1. i remember a post of yours during the summer, substitute, in which you said something like, “let’s realize that we’re all great people with our own faults and shortcomings…why should we continue to look elsewhere when we’re all right here and nice people.” of course, that is in no way a quote, but my memory of reading it. i agree with that wholeheartedly. i know so many bright, good looking, single people with senses of humor, tastes for adventure, romantic streaks…they would all make each other great partners ten times over. yet the greater majority of them keep striving for THE ONE, are restless and unhappy, and seem to almost literally be waiting for THE ONE to crash through their ceiling and land in their laps. while they’re watching tv. i blame society at large for feeding people these unrealistic conditions.
      i know some folks who are so caught up in the idea of “THE ONE” that they will dismiss someone cool with potential on the most petty grounds: “oh, well, she chews gum, and I HATE GUM, so therefore i won’t even think about it.” “oh, you’re a bunch of computer guys? well, i’ve got a headache, and i’m leaving early.”
      love is about acceptance.

      1. “the one”
        Part of the myth of romantic love is that “the one” is somehow a preselected Soul Mate that God has picked out for you, and that theme music starts playing when this person appears and you spend the rest of your lives having a romantic comedy, etc. It’s how we all feel when we’re 16 and see someone cute, and it’s such a rush, etc. It’s fairly obviously stupid and I agree that it’s sad to see people over 18 falling for it.
        The other version of “the one” is the one you can stand living with for the next forty years, which is probably a lot harder to find.

  5. I’m writing happy endings for all of us in my head. You’ve been worried that you’re too poor/lonely/desperate to get a girlfriend, and it’s been couched in the language of despair in the past. Deconstructing the fuck out of the dynamic will help you navigate to the shores where you will find what you want and need.
    In other words, if we, as poor and/or ugly people can learn to not hate others for being poor and ugly too, then we will start being more beautiful and rich. I hope that’s the case, anyway.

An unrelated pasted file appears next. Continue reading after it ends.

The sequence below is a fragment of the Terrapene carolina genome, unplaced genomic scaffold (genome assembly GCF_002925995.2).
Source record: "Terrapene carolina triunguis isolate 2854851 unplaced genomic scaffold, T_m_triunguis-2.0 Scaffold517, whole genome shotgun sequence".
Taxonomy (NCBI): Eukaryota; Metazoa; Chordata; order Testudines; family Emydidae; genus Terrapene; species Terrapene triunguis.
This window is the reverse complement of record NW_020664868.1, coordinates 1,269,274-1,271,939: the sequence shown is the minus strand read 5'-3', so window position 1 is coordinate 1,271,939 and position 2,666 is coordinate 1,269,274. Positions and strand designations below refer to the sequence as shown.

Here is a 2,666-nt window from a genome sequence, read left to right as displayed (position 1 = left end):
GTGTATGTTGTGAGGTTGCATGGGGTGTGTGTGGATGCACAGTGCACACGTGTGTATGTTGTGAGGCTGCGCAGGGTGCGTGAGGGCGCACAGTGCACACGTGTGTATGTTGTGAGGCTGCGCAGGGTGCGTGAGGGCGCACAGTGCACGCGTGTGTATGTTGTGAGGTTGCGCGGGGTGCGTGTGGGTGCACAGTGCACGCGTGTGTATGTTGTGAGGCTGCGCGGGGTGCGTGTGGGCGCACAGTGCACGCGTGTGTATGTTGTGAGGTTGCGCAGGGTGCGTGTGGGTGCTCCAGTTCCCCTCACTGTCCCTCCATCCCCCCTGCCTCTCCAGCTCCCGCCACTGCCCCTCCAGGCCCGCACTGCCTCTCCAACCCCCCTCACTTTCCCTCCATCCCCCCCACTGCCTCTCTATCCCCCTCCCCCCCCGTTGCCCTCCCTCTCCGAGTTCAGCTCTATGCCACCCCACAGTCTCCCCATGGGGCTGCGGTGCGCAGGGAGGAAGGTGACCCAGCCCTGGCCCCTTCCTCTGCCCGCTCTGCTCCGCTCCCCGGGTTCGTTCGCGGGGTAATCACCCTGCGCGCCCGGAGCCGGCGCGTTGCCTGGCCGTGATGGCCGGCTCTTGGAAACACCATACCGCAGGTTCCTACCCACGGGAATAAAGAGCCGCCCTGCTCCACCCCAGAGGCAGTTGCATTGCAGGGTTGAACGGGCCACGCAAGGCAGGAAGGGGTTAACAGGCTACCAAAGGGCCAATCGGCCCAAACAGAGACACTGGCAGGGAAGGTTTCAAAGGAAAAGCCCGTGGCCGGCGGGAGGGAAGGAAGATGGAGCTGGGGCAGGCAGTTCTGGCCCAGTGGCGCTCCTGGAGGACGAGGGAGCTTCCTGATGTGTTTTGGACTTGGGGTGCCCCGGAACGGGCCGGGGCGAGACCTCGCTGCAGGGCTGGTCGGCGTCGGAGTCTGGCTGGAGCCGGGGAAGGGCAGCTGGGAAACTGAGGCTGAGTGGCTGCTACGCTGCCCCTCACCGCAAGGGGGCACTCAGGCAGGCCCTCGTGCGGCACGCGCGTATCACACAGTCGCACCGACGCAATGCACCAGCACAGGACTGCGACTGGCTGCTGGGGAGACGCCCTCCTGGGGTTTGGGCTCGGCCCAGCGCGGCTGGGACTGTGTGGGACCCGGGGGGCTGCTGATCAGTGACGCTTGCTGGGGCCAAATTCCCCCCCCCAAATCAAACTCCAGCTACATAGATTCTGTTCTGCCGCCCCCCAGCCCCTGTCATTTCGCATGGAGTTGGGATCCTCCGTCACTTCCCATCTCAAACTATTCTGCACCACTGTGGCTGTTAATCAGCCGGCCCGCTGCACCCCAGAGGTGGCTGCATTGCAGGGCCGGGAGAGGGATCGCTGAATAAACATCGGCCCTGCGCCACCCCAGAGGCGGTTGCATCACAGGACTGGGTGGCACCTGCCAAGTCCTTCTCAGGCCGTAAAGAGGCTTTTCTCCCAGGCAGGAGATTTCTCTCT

Sorry, long ramble. I just feel ya.
    Yer Pal,

  6. I have friends in the situation of dating sporatically but never being able to find the elusive concept of love. We’re all now in our 30’s and of varying “strata” when it comes to this whole value scale on the social scene. But there’s no rhyme or reason to it, a few in the wealthy, beautiful, charming are still lonely, and more in the poor, ugly, social inept category are just as lonely. Sure having the socially valued qualities of fame, beauty, wealth and youth increase their chances of finding this “love”, but the good number of lonely people with some or all of those qualities is a testiment to my thoughts that it’s just all luck in the end.
    I think that in the end, some people are just so afraid of not matching up to the Jones socially that they do settle. They value the concept of being in a socially acceptable relationship more than the concept of finding compatible enough with them that they consider it “true love”.
    For that matter, the concept of true love I’m sure is different to most people you ask. For me, I always thought “true love” was someone who finally set you free of your selfishness. I realized I wanted to spend the rest of my life with Audri in less than 3 hours of meeting her, and soon thereafter I realized I’d do anything to make her happy as possible, even if it meant losing her to something that would bring her more bliss than I could.
    I apologize if I’m intruding on a conversation you’re having with friends, I do realize this topic is extremely personal. Your posts are often thoughtful and intriguing (you’re on my girlfriend’s, Audri/Pandaxian, LJ’s friends list).

    1. Thanks, this was really good to read.
      I think you were in a different game all along, in that you were looking for someone to be your friend and spend your life with. The “dating” game is basically economic; it’s about power and money and sexual attractiveness as tokens. People who opt out of that game get a better deal, in my opinion, than people who “win” it.

  7. Marriage is of course a property arrangement but that’s another story.
    Which is part of why the whole romanticization of marriage fills me with inexpressible rage.